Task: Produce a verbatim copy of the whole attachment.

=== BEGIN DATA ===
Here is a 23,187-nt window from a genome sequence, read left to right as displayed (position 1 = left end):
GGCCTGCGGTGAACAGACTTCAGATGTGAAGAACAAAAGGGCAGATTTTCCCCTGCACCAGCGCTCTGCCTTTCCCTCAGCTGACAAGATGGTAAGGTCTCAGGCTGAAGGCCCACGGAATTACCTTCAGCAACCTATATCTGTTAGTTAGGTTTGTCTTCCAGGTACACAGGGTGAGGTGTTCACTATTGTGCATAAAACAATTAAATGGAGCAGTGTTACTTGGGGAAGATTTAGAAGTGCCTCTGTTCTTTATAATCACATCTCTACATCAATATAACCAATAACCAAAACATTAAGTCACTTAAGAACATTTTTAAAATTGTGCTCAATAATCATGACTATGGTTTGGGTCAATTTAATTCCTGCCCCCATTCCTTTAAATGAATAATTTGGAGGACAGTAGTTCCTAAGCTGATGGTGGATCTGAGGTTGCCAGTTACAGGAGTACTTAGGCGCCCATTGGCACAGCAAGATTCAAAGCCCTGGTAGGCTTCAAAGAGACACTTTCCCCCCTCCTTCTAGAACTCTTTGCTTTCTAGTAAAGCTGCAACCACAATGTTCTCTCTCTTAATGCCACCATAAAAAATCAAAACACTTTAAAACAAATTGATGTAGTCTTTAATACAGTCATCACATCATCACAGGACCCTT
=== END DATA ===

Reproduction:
Here is a 23,187-nt window from a genome sequence, read left to right as displayed (position 1 = left end):
GGCCTGCGGTGAACAGACTTCAGATGTGAAGAACAAAAGGGCAGATTTTCCCCTGCACCAGCGCTCTGCCTTTCCCTCAGCTGACAAGATGGTAAGGTCTCAGGCTGAAGGCCCACGGAATTACCTTCAGCAACCTATATCTGTTAGTTAGGTTTGTCTTCCAGGTACACAGGGTGAGGTGTTCACTATTGTGCATAAAACAATTAAATGGAGCAGTGTTACTTGGGGAAGATTTAGAAGTGCCTCTGTTCTTTATAATCACATCTCTACATCAATATAACCAATAACCAAAACATTAAGTCACTTAAGAACATTTTTAAAATTGTGCTCAATAATCATGACTATGGTTTGGGTCAATTTAATTCCTGCCCCCATTCCTTTAAATGAATAATTTGGAGGACAGTAGTTCCTAAGCTGATGGTGGATCTGAGGTTGCCAGTTACAGGAGTACTTAGGCGCCCATTGGCACAGCAAGATTCAAAGCCCTGGTAGGCTTCAAAGAGACACTTTCCCCCCTCCTTCTAGAACTCTTTGCTTTCTAGTAAAGCTGCAACCACAATGTTCTCTCTCTTAATGCCACCATAAAAAATCAAAACACTTTAAAACAAATTGATGTAGTCTTTAATACAGTCATCACATCATCACAGGACCCTT